What you do takes a great deal of time, effort and dedication, so thank you for that. I would love it if you could write an e-book on non-toxic furniture in general. I’d be first one to buy it. I’ve been searching high and low for some non-toxic and affordable furniture (specifically, for a sofa/sectional and some furniture for my toddler’s room), but I run into some sneaky or just cost-prohibitive stuff (i.e. $6,000-$7,000 for the sofa is a bit too pricey for me). I believe you reported buying a Cisco Brothers sofa some time ago. Does it have coils and what is your opinion on coils (acting as antennas) in sofas? Also, what is your opinion of the ‘The Futon Shop’ furniture? Just a bought a bed from them for my son, but now i am worrying that the linseed oil they use as finish might not be the true boiled linseed oil without heavy metal driers… Appreciate your feedback! Tatiana

    1. Hi, Tatiana: The Cisco Brother model of sectional that we own does not have coils. It is pricey but we love it, and it will last a lifetime. You can get a discount if you buy it through Rowena Finegan of the Pine Street Natural Interiors. We have coils in our mattresses though. I did a very extensive research on the issue including hiring specialists with EMF measuring devices. In short, coils do not act as antennas. However, they may increase electric fields that are already present in the house, especially if your bed is close to electrical outlets. We turn off circuit breakers at night. I can’t speak about the Futon Shop. I would have to revisit them. And I can do that, and answer all your other questions in a phone consultation: ~Irina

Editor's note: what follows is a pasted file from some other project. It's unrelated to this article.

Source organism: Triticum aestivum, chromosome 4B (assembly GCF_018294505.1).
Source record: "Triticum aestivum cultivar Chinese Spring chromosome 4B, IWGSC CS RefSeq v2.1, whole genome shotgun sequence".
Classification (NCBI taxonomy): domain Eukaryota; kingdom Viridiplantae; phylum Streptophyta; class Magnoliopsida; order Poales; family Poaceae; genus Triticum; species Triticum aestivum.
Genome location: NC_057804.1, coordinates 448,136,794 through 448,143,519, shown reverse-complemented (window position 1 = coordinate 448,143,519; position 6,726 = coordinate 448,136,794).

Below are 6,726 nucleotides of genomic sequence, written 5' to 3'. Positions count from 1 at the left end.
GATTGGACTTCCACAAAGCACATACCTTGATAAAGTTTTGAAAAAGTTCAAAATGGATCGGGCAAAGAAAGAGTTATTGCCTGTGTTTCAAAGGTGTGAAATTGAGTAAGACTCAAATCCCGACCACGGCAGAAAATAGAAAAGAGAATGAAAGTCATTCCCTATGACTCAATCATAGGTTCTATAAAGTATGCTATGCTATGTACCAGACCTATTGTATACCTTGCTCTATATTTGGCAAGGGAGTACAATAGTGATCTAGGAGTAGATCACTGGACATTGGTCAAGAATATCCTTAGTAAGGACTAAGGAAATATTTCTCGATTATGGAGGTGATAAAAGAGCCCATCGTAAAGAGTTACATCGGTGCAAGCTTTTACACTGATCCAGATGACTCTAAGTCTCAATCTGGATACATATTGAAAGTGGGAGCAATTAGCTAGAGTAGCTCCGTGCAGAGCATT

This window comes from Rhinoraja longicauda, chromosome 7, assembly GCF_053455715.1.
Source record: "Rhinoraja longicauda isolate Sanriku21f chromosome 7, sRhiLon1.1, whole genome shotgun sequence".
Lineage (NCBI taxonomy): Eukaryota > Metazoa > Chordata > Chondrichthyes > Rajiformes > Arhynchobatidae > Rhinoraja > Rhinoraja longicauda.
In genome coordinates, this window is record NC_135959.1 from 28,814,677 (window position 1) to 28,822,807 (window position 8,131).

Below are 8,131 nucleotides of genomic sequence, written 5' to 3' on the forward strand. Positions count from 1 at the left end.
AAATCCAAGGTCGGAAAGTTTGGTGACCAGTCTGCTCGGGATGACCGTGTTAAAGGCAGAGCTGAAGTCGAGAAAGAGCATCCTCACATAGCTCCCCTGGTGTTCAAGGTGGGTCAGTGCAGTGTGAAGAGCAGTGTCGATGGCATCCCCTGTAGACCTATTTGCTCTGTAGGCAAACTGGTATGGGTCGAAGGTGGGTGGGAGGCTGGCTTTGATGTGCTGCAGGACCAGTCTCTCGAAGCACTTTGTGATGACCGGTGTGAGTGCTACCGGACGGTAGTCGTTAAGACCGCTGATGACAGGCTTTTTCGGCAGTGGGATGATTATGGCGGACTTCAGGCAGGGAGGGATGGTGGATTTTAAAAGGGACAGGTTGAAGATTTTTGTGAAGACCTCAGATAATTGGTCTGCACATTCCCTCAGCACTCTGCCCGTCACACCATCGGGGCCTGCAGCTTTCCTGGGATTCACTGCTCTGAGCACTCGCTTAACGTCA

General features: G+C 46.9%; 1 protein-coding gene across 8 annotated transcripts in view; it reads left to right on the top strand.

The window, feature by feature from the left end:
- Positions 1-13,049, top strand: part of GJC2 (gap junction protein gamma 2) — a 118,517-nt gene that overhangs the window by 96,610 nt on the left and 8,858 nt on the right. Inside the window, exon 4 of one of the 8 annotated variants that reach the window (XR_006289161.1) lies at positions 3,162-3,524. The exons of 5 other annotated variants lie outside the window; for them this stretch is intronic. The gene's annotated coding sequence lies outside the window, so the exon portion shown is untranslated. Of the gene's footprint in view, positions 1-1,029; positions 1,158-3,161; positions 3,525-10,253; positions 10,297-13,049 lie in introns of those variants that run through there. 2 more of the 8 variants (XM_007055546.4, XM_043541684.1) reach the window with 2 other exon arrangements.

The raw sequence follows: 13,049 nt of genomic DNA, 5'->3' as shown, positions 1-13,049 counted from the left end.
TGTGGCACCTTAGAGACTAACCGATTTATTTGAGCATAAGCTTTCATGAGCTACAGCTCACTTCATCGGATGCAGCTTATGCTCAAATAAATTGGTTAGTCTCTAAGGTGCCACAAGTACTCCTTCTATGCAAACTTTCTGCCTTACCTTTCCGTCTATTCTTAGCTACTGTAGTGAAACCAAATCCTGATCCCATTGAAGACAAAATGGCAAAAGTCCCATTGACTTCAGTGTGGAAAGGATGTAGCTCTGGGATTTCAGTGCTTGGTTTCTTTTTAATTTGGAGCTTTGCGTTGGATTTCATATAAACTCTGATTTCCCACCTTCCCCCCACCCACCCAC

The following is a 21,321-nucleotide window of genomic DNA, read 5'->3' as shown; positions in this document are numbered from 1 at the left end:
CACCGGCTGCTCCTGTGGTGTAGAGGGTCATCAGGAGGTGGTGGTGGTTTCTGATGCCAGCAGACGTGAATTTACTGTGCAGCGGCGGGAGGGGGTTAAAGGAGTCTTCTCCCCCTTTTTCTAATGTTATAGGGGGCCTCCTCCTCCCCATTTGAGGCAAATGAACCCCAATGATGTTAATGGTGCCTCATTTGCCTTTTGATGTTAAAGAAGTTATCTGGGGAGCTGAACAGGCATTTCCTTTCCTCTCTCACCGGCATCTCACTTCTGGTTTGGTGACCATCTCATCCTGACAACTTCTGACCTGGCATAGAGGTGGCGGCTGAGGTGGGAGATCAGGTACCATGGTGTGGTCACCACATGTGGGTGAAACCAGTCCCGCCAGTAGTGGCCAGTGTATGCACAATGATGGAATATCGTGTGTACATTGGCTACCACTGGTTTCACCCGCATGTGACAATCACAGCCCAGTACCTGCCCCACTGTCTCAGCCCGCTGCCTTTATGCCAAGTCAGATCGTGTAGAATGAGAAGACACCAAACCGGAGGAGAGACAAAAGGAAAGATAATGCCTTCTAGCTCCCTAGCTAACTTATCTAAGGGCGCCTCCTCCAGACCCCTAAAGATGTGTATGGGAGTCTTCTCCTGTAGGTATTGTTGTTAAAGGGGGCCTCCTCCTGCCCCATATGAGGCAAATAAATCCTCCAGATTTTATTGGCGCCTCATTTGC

10. Hi Irina! Thanks for such a helpful article. What are your thoughts on an iron crib? I’ve only been able to find one that is Greenguard Gold Certified but it is rather expensive. My thought is that even if an iron crib doesn’t have GG Certification, the only two concerns would be (1) toxicity in the paint/finish and (2) if the mattress support is made of something other than solid wood. Do you think that’s a fair assumption? I’d like to reach out to the companies with metal cribs that are in my price range but am unsure about what specific questions to ask to obtain the information I need to move forward. Do you have any suggestions? Thank you so much!

    1. Hi, Ainslie: I do not think I like iron for cribs. It seems to be such as an unforgiving and cold (temperature-wise) material. I would be afraid that my child would hurt himself. A wool bumper would need to be used. And those are very expensive. And also if you have EMF issue in your house, iron cribs would probably make it worse. That would need to be investigated. ~Irina

  11. Hi Irina,

    After TONS of research, I found a completely non-toxic crib, dresser, changing table and nightstand (Romina furniture)! We’ve had them for a year now and absolutely love them! Their furniture is truly the highest heirloom quality and completely safe.

  12. Hi Irina?

    What do you think about The Wave Crib from Nestig. The crib is “constructed from sustainably harvested solid Brazilian Pine.”

    Thank you!